(Two points if you can guess the reference to a classic No.56 album)
Two excellent pubs on the A60 heading towards the “New Beer City” of Mansfield for you today, but more importantly evidence that going out for a midweek pint with your mate(s) is alive and well.
It’s a rewarding walk from the station to Carrington’s micro-pub, particularly for fans of the Bisto men and 1980s rock vinyl. Two points for naming the Bisto men, a point each for the LPs (I’ve no idea what the one top right is).
Actually no-one walks up the A60, particularly in the rain, just to save a £1.50 bus fare. Except me. More breweries than Beer Guide pubs round here, which is a growing feature in some big city suburbs. Doctor’s Orders, handily placed next to a string of dreary business hotels, looked particularly inviting.
Full marks for cheery table service and the feel of being in someone’s front room. The nice lady even brought me the pumpclip for a decent Golden Hels to photograph, which was beyond the call of duty.
When I arrived there were three other loners avoiding the England match on telly, and a group engaged in earnest political debate. They were the sort of intellectual types that keep Cambridge’s Mill Road pubs going and I salute them now. It was far more fun than Question Time.
Our genial host probably didn’t need the high-volume combination of politics, religion and sex*, of Brexit efficacy and boyfriends, on a Tuesday night. But she happily tolerated a level of animation rarely seen in micro-pubs. “Someone say neo-liberalism. Go on, I dare you“. And they did.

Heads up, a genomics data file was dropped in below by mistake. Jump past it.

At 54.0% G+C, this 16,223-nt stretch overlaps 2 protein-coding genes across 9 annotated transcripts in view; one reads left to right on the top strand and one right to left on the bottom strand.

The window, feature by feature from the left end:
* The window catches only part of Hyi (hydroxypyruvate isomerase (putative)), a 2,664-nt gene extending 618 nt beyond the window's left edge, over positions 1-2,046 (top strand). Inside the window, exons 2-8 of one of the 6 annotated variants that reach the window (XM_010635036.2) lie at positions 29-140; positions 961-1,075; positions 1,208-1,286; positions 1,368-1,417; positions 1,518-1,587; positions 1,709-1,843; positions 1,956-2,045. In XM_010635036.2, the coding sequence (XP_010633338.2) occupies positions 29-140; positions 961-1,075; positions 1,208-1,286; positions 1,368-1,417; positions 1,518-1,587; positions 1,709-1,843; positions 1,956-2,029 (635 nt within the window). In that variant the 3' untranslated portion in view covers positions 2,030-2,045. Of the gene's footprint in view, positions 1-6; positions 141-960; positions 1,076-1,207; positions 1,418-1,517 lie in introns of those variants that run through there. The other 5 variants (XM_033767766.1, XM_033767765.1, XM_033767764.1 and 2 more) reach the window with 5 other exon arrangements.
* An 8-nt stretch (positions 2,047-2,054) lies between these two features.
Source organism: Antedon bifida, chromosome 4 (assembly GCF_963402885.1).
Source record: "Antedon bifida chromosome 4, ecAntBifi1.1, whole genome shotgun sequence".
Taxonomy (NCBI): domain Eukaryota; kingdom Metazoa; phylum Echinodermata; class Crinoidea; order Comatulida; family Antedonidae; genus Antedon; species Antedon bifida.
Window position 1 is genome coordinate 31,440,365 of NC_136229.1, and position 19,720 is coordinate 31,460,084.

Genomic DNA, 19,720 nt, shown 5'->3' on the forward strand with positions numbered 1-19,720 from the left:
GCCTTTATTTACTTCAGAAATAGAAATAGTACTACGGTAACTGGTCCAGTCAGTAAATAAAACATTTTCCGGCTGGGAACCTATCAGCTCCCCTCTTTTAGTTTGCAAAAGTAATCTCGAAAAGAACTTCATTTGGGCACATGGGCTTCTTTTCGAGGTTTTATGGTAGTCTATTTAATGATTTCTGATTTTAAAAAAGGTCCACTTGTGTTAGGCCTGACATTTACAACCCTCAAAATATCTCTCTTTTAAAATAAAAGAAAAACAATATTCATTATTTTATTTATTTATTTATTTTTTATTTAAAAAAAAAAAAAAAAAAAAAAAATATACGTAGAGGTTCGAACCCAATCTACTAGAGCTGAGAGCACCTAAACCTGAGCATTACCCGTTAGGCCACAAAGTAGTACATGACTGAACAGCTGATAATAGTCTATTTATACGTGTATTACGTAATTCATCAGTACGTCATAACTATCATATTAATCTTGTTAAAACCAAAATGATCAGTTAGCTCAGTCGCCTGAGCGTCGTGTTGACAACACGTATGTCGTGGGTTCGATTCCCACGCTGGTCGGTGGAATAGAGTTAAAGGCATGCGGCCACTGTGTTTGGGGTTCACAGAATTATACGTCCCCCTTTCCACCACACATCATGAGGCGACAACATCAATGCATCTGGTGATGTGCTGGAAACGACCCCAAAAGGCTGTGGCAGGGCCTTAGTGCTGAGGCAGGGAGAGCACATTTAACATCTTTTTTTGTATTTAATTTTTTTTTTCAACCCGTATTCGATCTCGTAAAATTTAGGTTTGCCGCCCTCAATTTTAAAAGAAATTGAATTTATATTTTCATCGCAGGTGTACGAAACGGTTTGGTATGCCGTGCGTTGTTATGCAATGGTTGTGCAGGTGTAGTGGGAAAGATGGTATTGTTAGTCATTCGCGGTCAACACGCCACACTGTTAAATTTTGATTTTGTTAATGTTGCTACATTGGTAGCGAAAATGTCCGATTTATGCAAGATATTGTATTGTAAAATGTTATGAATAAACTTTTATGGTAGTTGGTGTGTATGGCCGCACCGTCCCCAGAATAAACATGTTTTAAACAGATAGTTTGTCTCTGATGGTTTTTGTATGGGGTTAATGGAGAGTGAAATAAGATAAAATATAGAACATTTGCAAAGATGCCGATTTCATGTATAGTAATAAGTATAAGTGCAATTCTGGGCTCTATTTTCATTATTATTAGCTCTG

*Here’s some real porn from the Doctor’s Orders for you;
While I was in there the partners of each of our loners turned up, presumably returned from clearing the shelves in Lidl of supplies of Marmite. It was very touching to see couples out for a drink mid-week; it’s not something you see much of nowadays, unless accompanied by a huge plate of food or a pub quiz.
A mile back into town I couldn’t resist the call of the first Nottingham pub I ever visited, with that inviting window full of GBG stickers (top). The Lincolnshire Poacher looks pretty unchangeable, though whether it had a dozen pumps 20 years ago I couldn’t guess.
What it did have still was plenty of drinkers, so the Harvest Pale and a Titanic (not the Plum Porter amazingly) were both pretty good, if not stellar. I’d have been hard pressed to choose between a range of beers often similar in style and strength so I asked the barman for a recommendation he was happy to give.
I often complain about big pubs without anywhere to feel comfortable; here there’s at least four rooms you’d want to spend the evening in. I chose the right one.
What you lose in earnest political debate you gain in earnest discussion about tomorrow’s supper, which of course is just as vital. One chap reading the local Gig Guide got “Slaves” mixed up with “Slade”, possibly with disastrous consequences later.
With customers literally from 18-80-odd the Poacher is still a wonderful example of the joys of the English pub, as long as you leave before the bell-ringers tip up at 10pm.